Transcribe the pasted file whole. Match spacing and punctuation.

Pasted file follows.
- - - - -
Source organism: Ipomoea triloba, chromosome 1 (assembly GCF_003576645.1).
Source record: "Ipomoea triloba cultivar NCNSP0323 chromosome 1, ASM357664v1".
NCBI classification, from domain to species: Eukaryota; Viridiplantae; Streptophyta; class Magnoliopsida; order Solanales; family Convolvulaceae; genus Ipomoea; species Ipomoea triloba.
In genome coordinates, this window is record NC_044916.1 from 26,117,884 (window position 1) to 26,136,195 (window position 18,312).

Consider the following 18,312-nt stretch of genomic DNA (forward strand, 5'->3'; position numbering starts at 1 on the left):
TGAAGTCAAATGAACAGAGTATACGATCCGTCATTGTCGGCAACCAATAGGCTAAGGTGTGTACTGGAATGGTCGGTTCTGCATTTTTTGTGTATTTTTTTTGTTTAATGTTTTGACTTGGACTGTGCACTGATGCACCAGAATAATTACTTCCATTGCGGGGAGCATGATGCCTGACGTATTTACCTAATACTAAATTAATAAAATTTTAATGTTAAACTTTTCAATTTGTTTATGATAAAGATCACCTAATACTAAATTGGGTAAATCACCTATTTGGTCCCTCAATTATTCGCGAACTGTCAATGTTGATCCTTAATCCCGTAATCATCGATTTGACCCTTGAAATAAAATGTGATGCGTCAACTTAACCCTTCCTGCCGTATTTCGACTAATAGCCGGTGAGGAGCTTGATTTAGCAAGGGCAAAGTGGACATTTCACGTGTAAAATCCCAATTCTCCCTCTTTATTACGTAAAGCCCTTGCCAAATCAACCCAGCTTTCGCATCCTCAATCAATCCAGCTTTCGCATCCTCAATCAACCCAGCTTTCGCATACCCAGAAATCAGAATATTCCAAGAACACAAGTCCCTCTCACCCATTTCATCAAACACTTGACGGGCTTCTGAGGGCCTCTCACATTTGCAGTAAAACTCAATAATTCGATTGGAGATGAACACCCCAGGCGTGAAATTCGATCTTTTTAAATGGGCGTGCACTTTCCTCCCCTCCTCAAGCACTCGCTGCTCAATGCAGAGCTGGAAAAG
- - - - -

Source organism: Ipomoea triloba, chromosome 1 (assembly GCF_003576645.1).
Source record: "Ipomoea triloba cultivar NCNSP0323 chromosome 1, ASM357664v1".
NCBI classification, from domain to species: Eukaryota; Viridiplantae; Streptophyta; class Magnoliopsida; order Solanales; family Convolvulaceae; genus Ipomoea; species Ipomoea triloba.
In genome coordinates, this window is record NC_044916.1 from 26,117,884 (window position 1) to 26,136,195 (window position 18,312).

Consider the following 18,312-nt stretch of genomic DNA (forward strand, 5'->3'; position numbering starts at 1 on the left):
TGAAGTCAAATGAACAGAGTATACGATCCGTCATTGTCGGCAACCAATAGGCTAAGGTGTGTACTGGAATGGTCGGTTCTGCATTTTTTGTGTATTTTTTTTGTTTAATGTTTTGACTTGGACTGTGCACTGATGCACCAGAATAATTACTTCCATTGCGGGGAGCATGATGCCTGACGTATTTACCTAATACTAAATTAATAAAATTTTAATGTTAAACTTTTCAATTTGTTTATGATAAAGATCACCTAATACTAAATTGGGTAAATCACCTATTTGGTCCCTCAATTATTCGCGAACTGTCAATGTTGATCCTTAATCCCGTAATCATCGATTTGACCCTTGAAATAAAATGTGATGCGTCAACTTAACCCTTCCTGCCGTATTTCGACTAATAGCCGGTGAGGAGCTTGATTTAGCAAGGGCAAAGTGGACATTTCACGTGTAAAATCCCAATTCTCCCTCTTTATTACGTAAAGCCCTTGCCAAATCAACCCAGCTTTCGCATCCTCAATCAATCCAGCTTTCGCATCCTCAATCAACCCAGCTTTCGCATACCCAGAAATCAGAATATTCCAAGAACACAAGTCCCTCTCACCCATTTCATCAAACACTTGACGGGCTTCTGAGGGCCTCTCACATTTGCAGTAAAACTCAATAATTCGATTGGAGATGAACACCCCAGGCGTGAAATTCGATCTTTTTAAATGGGCGTGCACTTTCCTCCCCTCCTCAAGCACTCGCTGCTCAATGCAGAGCTGGAAAAG